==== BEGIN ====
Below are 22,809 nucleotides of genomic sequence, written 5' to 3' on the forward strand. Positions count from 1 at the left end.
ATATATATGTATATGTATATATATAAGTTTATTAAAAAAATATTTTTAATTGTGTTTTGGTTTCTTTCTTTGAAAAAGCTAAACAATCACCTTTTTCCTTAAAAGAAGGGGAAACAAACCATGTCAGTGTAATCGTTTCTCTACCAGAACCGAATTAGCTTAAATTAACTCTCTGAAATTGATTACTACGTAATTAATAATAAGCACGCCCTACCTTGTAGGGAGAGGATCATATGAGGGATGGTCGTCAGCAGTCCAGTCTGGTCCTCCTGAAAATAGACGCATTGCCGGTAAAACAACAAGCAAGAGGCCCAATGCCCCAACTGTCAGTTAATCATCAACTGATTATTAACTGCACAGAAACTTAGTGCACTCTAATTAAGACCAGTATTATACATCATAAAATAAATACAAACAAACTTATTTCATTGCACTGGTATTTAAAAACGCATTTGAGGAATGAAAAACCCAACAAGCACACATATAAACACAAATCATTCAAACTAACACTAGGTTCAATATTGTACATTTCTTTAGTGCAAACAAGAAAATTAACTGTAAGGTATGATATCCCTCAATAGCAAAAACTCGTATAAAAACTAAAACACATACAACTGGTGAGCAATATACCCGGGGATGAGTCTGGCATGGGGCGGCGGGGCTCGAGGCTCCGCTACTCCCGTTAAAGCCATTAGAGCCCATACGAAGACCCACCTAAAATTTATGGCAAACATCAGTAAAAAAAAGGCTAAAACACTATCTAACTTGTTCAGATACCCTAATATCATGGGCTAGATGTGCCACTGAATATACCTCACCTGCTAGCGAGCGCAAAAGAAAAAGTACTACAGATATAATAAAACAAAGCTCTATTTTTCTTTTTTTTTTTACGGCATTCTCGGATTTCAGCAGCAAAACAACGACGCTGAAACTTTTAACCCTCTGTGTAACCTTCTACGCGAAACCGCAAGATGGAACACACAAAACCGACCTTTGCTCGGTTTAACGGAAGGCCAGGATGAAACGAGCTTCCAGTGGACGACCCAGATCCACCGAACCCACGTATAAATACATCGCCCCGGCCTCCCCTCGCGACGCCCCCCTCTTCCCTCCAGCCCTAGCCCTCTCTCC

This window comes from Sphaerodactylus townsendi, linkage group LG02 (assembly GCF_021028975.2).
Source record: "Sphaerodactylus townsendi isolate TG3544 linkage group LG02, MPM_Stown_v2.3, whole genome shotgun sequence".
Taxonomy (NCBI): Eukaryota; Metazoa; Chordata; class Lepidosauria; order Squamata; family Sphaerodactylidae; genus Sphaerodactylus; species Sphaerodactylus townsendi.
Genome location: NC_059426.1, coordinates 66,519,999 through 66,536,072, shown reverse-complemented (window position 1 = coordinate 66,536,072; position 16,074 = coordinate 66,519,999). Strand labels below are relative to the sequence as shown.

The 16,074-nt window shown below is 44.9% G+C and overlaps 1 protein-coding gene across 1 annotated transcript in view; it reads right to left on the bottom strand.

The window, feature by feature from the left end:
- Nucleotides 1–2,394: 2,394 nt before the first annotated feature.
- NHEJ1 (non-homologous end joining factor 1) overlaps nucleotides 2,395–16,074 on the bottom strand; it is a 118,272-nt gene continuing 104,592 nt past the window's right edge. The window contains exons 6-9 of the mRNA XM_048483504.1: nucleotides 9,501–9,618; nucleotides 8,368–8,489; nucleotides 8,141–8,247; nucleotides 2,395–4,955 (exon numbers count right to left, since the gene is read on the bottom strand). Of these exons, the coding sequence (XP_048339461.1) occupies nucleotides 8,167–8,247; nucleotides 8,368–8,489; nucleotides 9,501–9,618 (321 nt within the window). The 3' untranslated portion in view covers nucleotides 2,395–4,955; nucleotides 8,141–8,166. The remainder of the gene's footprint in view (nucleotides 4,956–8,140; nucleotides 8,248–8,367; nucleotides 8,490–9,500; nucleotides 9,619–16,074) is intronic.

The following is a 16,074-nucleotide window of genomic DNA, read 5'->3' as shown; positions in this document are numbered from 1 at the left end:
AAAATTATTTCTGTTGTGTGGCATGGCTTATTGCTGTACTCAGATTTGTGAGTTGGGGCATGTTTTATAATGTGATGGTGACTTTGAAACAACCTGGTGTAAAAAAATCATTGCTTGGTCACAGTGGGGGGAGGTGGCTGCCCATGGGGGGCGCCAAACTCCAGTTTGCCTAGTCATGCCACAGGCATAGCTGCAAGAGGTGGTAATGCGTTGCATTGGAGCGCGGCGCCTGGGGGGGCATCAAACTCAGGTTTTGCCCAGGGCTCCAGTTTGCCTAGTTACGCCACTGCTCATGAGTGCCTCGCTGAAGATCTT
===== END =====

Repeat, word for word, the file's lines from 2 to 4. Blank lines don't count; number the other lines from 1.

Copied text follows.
ATATATATGTATATGTATATATATAAGTTTATTAAAAAAATATTTTTAATTGTGTTTTGGTTTCTTTCTTTGAAAAAGCTAAACAATCACCTTTTTCCTTAAAAGAAGGGGAAACAAACCATGTCAGTGTAATCGTTTCTCTACCAGAACCGAATTAGCTTAAATTAACTCTCTGAAATTGATTACTACGTAATTAATAATAAGCACGCCCTACCTTGTAGGGAGAGGATCATATGAGGGATGGTCGTCAGCAGTCCAGTCTGGTCCTCCTGAAAATAGACGCATTGCCGGTAAAACAACAAGCAAGAGGCCCAATGCCCCAACTGTCAGTTAATCATCAACTGATTATTAACTGCACAGAAACTTAGTGCACTCTAATTAAGACCAGTATTATACATCATAAAATAAATACAAACAAACTTATTTCATTGCACTGGTATTTAAAAACGCATTTGAGGAATGAAAAACCCAACAAGCACACATATAAACACAAATCATTCAAACTAACACTAGGTTCAATATTGTACATTTCTTTAGTGCAAACAAGAAAATTAACTGTAAGGTATGATATCCCTCAATAGCAAAAACTCGTATAAAAACTAAAACACATACAACTGGTGAGCAATATACCCGGGGATGAGTCTGGCATGGGGCGGCGGGGCTCGAGGCTCCGCTACTCCCGTTAAAGCCATTAGAGCCCATACGAAGACCCACCTAAAATTTATGGCAAACATCAGTAAAAAAAAGGCTAAAACACTATCTAACTTGTTCAGATACCCTAATATCATGGGCTAGATGTGCCACTGAATATACCTCACCTGCTAGCGAGCGCAAAAGAAAAAGTACTACAGATATAATAAAACAAAGCTCTATTTTTCTTTTTTTTTTTACGGCATTCTCGGATTTCAGCAGCAAAACAACGACGCTGAAACTTTTAACCCTCTGTGTAACCTTCTACGCGAAACCGCAAGATGGAACACACAAAACCGACCTTTGCTCGGTTTAACGGAAGGCCAGGATGAAACGAGCTTCCAGTGGACGACCCAGATCCACCGAACCCACGTATAAATACATCGCCCCGGCCTCCCCTCGCGACGCCCCCCTCTTCCCTCCAGCCCTAGCCCTCTCTCC

This window comes from Sphaerodactylus townsendi, linkage group LG02 (assembly GCF_021028975.2).
Source record: "Sphaerodactylus townsendi isolate TG3544 linkage group LG02, MPM_Stown_v2.3, whole genome shotgun sequence".